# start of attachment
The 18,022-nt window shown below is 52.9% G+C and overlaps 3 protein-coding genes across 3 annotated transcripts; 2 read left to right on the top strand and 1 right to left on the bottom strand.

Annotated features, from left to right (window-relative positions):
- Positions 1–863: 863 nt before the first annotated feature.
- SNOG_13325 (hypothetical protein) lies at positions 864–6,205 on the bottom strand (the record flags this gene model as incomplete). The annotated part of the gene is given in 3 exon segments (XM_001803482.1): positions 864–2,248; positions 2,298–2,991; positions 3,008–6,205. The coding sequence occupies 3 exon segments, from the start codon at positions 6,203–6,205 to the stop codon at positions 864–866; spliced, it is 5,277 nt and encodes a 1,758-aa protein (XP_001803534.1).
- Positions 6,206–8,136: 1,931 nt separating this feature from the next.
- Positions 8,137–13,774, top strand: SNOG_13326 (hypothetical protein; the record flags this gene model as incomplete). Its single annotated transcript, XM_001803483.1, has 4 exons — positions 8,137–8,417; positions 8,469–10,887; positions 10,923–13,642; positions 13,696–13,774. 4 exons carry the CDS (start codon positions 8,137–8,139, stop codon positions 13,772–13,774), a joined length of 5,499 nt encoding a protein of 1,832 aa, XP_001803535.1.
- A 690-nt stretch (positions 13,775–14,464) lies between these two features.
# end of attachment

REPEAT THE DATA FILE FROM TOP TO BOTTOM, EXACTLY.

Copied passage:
The 18,022-nt window shown below is 52.9% G+C and overlaps 3 protein-coding genes across 3 annotated transcripts; 2 read left to right on the top strand and 1 right to left on the bottom strand.

Annotated features, from left to right (window-relative positions):
- Positions 1–863: 863 nt before the first annotated feature.
- SNOG_13325 (hypothetical protein) lies at positions 864–6,205 on the bottom strand (the record flags this gene model as incomplete). The annotated part of the gene is given in 3 exon segments (XM_001803482.1): positions 864–2,248; positions 2,298–2,991; positions 3,008–6,205. The coding sequence occupies 3 exon segments, from the start codon at positions 6,203–6,205 to the stop codon at positions 864–866; spliced, it is 5,277 nt and encodes a 1,758-aa protein (XP_001803534.1).
- Positions 6,206–8,136: 1,931 nt separating this feature from the next.
- Positions 8,137–13,774, top strand: SNOG_13326 (hypothetical protein; the record flags this gene model as incomplete). Its single annotated transcript, XM_001803483.1, has 4 exons — positions 8,137–8,417; positions 8,469–10,887; positions 10,923–13,642; positions 13,696–13,774. 4 exons carry the CDS (start codon positions 8,137–8,139, stop codon positions 13,772–13,774), a joined length of 5,499 nt encoding a protein of 1,832 aa, XP_001803535.1.
- A 690-nt stretch (positions 13,775–14,464) lies between these two features.